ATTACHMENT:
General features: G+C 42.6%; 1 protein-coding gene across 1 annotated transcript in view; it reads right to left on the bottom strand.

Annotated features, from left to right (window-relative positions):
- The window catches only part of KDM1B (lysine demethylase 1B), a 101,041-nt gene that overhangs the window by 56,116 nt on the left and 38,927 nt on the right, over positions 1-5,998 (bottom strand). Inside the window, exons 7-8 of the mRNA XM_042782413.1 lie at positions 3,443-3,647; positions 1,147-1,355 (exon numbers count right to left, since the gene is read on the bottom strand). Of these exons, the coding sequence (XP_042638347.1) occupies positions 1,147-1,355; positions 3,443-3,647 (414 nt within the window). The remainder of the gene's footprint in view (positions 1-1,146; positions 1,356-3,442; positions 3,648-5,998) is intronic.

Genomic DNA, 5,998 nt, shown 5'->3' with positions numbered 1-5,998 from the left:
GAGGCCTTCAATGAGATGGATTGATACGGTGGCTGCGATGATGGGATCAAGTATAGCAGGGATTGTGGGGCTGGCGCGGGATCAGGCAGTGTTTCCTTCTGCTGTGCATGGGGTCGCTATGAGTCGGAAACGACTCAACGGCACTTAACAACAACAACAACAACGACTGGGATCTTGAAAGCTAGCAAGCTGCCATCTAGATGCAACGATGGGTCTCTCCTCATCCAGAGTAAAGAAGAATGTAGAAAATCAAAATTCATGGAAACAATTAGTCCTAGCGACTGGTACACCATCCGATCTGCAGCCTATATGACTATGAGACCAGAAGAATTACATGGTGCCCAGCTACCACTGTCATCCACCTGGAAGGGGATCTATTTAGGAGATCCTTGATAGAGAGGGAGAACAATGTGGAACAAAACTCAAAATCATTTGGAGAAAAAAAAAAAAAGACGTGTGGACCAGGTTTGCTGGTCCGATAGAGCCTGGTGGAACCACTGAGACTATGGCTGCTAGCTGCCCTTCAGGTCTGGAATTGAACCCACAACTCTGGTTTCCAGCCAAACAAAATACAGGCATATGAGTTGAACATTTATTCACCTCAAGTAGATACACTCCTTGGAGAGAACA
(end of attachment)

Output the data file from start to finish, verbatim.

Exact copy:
General features: G+C 42.6%; 1 protein-coding gene across 1 annotated transcript in view; it reads right to left on the bottom strand.

Annotated features, from left to right (window-relative positions):
- The window catches only part of KDM1B (lysine demethylase 1B), a 101,041-nt gene that overhangs the window by 56,116 nt on the left and 38,927 nt on the right, over positions 1-5,998 (bottom strand). Inside the window, exons 7-8 of the mRNA XM_042782413.1 lie at positions 3,443-3,647; positions 1,147-1,355 (exon numbers count right to left, since the gene is read on the bottom strand). Of these exons, the coding sequence (XP_042638347.1) occupies positions 1,147-1,355; positions 3,443-3,647 (414 nt within the window). The remainder of the gene's footprint in view (positions 1-1,146; positions 1,356-3,442; positions 3,648-5,998) is intronic.

Genomic DNA, 5,998 nt, shown 5'->3' with positions numbered 1-5,998 from the left:
GAGGCCTTCAATGAGATGGATTGATACGGTGGCTGCGATGATGGGATCAAGTATAGCAGGGATTGTGGGGCTGGCGCGGGATCAGGCAGTGTTTCCTTCTGCTGTGCATGGGGTCGCTATGAGTCGGAAACGACTCAACGGCACTTAACAACAACAACAACAACGACTGGGATCTTGAAAGCTAGCAAGCTGCCATCTAGATGCAACGATGGGTCTCTCCTCATCCAGAGTAAAGAAGAATGTAGAAAATCAAAATTCATGGAAACAATTAGTCCTAGCGACTGGTACACCATCCGATCTGCAGCCTATATGACTATGAGACCAGAAGAATTACATGGTGCCCAGCTACCACTGTCATCCACCTGGAAGGGGATCTATTTAGGAGATCCTTGATAGAGAGGGAGAACAATGTGGAACAAAACTCAAAATCATTTGGAGAAAAAAAAAAAAAGACGTGTGGACCAGGTTTGCTGGTCCGATAGAGCCTGGTGGAACCACTGAGACTATGGCTGCTAGCTGCCCTTCAGGTCTGGAATTGAACCCACAACTCTGGTTTCCAGCCAAACAAAATACAGGCATATGAGTTGAACATTTATTCACCTCAAGTAGATACACTCCTTGGAGAGAACA